But, make no mistake about it, Paul Heckingbottom is hacked-off. Annoyed by the injustices he feels United have suffered over the festive period and furious, maybe even apoplectic, about both the number of postponements they have been forced to contend with and the manner in which some of those have come about.
Sunday’s third round contest at Molineux, which pits his team against the eighth best side in the country according to the Premier League rankings, represents an opportunity for the United manager to restore a sense of normality to a season in danger of descending into farce. If whispers behind the scenes at Bramall Lane are to be believed, rival clubs have been deliberately swerving matches against them because of his squad’s recent form. The trip to the Midlands is a chance to get back to doing what United do best: Football, pure and simple. Not trying to make sense of rules which, for some unfathomable reason, have yet to be fully explained.
“We’d have trained differently if we’d have known, and that would have put us in a better position,” Heckingbottom said. “Some teams, like us, are going to be handicapped because of the load at the end. But we’ll try and use it to our advantage and we just want to get back our there.”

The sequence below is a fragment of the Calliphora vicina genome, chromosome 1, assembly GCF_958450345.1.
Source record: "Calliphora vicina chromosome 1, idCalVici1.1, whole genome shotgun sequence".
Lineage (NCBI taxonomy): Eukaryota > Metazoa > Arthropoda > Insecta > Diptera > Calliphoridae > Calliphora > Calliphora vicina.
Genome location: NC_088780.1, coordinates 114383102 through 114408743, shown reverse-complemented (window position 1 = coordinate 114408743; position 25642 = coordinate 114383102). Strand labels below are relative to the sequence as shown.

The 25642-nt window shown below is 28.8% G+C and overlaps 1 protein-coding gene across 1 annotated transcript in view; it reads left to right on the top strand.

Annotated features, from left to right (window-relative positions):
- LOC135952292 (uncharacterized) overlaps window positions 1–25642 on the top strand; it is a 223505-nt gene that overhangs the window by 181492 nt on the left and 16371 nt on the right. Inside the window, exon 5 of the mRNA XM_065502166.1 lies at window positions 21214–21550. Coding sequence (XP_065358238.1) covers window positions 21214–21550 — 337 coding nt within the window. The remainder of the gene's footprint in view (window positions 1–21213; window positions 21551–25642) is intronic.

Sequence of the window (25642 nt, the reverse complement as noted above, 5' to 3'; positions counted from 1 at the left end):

Momentum, or rather the sight of it being stripped from a group of players who had won four times in a row before seeing fixtures against Preston North End, Hull City and Middlesbrough rearranged when the opposition told the EFL that positive tests for Covid-19 meant they did not have enough senior professionals available for them to proceed as scheduled, is the source of Heckingbottom’s frustration. A meeting with Queens Park Rangers, set to take place before December 20th’s victory over Fulham, also fell victim to the ‘pingdemic’.
But the sight of their calendar descending into chaos threatens to have implications for United during this month’s transfer window too. Competing with the likes of Rangers, Nottingham Forest and Stoke City for Heart of Midlothian defender John Souttar, having already seen James Hill join leaders AFC Bournemouth because of their “direction of travel”, United are desperate to show potential targets they can return to the Premier League at the first time of asking. But the Championship rankings, save for the top three places, now mean little. Heckingbottom’s men sit in 13th position. But, eight points behind sixth placed Huddersfield Town, they have played four games fewer than their Yorkshire rivals. It means money, something for various reasons United clearly don’t possess in abundance, becomes even more important when attempting to attract fresh talent.
“Yes, I know where you’re coming from,” Heckingbottom said, acknowledging he believes that could be an issue. “Because I believe we’re in a position right now that’s false. You look at it (the table) and we’ve got so many games in hand on some people. But it is what it is. I’m not going to cry about it.”